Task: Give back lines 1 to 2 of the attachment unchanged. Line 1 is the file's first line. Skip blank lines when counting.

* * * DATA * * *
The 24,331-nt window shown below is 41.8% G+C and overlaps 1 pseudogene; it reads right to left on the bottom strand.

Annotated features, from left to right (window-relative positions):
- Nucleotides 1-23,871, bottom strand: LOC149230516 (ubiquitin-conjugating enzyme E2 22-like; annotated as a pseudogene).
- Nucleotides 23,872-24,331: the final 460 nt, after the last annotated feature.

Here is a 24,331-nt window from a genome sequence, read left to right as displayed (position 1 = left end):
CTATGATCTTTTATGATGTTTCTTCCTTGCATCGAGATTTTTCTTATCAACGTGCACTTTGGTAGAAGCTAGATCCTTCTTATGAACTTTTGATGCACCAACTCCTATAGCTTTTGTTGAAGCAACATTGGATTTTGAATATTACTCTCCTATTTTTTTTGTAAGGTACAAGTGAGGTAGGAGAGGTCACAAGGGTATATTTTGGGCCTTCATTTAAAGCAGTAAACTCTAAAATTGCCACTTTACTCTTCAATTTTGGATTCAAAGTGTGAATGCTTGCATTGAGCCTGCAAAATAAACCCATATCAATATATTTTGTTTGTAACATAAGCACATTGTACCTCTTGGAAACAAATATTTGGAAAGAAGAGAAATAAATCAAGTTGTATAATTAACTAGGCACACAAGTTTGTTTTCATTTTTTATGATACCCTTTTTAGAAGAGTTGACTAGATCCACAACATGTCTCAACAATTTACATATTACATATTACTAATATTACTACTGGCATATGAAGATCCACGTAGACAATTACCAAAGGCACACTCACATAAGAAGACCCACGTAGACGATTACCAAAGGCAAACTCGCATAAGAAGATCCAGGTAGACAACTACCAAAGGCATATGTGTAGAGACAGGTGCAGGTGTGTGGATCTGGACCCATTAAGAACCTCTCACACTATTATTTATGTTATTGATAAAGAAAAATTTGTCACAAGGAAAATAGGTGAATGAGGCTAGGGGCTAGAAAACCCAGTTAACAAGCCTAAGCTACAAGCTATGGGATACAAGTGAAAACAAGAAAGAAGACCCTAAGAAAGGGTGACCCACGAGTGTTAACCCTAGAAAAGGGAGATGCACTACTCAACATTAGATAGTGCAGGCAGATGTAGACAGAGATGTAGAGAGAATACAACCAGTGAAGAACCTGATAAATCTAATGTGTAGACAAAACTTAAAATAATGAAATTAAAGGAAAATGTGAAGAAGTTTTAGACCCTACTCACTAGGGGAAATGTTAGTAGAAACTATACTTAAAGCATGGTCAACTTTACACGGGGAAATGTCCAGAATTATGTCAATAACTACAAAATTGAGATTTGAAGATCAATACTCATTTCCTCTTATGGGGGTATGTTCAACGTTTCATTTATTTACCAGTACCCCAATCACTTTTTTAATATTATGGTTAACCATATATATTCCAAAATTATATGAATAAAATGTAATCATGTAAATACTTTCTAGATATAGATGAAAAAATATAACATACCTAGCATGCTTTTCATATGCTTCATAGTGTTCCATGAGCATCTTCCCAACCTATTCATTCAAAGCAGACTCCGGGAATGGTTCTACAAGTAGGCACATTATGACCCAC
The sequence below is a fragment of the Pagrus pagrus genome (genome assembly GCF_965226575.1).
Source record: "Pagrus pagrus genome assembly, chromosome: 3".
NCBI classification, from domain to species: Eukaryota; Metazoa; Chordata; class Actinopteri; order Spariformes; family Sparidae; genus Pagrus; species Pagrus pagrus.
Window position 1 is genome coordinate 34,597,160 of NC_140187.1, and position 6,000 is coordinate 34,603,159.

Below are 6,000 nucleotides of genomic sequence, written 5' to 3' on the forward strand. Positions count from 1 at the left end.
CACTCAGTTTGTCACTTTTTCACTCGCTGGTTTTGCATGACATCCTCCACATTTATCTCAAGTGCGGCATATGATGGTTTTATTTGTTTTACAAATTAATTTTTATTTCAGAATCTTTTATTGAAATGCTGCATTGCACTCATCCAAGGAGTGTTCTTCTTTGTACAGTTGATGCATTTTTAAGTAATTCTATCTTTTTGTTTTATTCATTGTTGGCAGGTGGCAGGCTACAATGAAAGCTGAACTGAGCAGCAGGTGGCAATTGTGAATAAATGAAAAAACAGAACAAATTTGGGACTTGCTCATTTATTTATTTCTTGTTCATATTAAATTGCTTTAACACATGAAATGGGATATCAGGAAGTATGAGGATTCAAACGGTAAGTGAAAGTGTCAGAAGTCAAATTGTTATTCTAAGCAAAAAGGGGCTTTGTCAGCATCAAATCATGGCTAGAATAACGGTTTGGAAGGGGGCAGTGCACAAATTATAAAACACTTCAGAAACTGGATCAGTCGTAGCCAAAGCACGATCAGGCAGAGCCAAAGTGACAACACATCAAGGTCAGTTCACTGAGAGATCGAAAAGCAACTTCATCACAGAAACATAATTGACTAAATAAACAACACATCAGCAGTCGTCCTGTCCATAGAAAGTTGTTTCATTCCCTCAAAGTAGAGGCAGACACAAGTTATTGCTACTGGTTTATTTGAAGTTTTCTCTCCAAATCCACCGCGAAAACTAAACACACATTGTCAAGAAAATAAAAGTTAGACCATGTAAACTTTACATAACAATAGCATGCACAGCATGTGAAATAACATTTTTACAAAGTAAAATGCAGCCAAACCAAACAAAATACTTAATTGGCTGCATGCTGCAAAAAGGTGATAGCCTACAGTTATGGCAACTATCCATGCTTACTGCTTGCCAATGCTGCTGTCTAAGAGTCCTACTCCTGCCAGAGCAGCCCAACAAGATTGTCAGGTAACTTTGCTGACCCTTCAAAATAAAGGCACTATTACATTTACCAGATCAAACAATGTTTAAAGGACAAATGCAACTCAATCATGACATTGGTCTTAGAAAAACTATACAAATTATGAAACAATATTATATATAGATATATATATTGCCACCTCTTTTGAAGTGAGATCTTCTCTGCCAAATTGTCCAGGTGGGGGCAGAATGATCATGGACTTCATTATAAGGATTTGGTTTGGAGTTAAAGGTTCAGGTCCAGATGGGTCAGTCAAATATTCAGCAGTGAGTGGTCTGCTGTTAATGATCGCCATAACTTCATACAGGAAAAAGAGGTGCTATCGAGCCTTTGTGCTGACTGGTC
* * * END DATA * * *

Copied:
The 24,331-nt window shown below is 41.8% G+C and overlaps 1 pseudogene; it reads right to left on the bottom strand.

Annotated features, from left to right (window-relative positions):